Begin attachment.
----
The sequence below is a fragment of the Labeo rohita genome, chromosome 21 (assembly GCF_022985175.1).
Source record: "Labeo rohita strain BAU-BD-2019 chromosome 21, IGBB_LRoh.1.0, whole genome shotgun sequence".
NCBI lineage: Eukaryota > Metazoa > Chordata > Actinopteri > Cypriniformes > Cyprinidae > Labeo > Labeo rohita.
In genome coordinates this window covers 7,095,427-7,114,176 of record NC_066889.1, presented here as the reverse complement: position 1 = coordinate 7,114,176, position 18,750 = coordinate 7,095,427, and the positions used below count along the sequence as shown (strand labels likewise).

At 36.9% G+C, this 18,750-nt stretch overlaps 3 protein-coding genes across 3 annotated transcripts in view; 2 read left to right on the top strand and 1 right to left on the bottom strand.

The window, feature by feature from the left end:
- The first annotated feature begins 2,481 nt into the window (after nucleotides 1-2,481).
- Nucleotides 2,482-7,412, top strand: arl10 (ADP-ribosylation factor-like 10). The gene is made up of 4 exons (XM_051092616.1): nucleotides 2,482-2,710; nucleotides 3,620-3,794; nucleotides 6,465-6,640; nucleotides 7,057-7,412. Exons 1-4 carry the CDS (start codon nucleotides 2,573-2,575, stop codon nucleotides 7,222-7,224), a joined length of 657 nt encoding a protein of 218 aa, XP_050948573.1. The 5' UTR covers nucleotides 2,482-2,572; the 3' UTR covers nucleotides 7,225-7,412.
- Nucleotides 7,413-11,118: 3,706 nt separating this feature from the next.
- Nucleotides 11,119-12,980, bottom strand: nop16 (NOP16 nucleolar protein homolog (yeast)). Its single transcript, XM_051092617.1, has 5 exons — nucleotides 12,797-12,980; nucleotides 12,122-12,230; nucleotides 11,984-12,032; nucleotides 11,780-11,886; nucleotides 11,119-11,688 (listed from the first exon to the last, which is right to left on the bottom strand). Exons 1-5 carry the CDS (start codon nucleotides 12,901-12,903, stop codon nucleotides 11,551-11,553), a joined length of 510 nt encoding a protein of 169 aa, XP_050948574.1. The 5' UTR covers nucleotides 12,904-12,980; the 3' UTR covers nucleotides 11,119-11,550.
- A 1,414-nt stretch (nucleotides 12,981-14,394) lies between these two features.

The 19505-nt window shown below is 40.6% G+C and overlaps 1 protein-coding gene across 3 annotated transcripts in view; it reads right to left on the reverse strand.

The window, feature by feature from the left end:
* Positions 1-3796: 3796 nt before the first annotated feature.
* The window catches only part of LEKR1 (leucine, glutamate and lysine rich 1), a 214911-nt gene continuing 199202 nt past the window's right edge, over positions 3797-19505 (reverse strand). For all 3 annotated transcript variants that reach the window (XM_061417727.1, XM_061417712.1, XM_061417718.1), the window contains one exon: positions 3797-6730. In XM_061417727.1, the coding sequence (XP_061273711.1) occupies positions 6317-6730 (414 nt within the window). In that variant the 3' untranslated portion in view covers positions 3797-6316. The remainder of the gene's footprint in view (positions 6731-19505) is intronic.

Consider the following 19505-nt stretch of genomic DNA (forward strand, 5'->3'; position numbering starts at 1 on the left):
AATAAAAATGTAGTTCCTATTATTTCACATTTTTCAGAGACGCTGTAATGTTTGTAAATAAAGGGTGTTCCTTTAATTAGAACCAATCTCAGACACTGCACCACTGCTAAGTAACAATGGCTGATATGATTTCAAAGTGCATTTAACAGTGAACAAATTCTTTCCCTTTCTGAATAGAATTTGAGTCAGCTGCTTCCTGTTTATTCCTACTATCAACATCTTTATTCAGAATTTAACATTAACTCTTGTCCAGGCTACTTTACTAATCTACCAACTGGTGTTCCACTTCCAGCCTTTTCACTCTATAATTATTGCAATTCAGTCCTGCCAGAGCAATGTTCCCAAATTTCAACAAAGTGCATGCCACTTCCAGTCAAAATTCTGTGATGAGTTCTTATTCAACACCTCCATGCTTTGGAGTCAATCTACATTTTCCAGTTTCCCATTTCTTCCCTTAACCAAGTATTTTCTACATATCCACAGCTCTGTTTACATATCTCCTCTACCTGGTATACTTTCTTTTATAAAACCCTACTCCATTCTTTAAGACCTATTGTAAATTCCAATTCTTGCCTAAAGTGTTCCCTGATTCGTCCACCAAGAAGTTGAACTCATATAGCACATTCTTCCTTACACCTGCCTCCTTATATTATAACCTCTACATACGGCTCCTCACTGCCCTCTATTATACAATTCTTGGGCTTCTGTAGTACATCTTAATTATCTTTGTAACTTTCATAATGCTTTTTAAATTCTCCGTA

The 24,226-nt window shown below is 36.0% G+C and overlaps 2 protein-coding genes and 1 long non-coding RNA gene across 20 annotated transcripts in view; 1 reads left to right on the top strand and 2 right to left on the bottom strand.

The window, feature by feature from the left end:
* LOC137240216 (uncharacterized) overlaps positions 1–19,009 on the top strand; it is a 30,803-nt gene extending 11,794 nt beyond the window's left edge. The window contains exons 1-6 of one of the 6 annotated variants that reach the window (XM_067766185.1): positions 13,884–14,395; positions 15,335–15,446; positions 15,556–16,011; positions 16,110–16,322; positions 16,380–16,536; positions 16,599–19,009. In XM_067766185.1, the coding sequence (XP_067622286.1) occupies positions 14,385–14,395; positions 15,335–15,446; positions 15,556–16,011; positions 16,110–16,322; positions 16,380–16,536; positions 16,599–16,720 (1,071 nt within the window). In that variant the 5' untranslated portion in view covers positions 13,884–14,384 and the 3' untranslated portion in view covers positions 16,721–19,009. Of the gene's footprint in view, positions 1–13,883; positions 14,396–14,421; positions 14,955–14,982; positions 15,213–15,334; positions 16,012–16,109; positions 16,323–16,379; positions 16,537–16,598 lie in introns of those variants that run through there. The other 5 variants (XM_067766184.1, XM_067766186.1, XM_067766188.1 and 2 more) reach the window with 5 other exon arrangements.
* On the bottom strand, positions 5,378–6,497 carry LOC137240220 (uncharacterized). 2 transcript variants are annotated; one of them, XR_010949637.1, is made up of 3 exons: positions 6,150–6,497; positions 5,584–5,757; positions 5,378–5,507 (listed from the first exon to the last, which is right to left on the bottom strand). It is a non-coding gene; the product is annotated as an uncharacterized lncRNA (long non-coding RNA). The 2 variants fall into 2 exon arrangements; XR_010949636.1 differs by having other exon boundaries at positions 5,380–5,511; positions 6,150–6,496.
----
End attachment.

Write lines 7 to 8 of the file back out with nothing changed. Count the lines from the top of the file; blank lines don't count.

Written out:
- The first annotated feature begins 2,481 nt into the window (after nucleotides 1-2,481).
- Nucleotides 2,482-7,412, top strand: arl10 (ADP-ribosylation factor-like 10). The gene is made up of 4 exons (XM_051092616.1): nucleotides 2,482-2,710; nucleotides 3,620-3,794; nucleotides 6,465-6,640; nucleotides 7,057-7,412. Exons 1-4 carry the CDS (start codon nucleotides 2,573-2,575, stop codon nucleotides 7,222-7,224), a joined length of 657 nt encoding a protein of 218 aa, XP_050948573.1. The 5' UTR covers nucleotides 2,482-2,572; the 3' UTR covers nucleotides 7,225-7,412.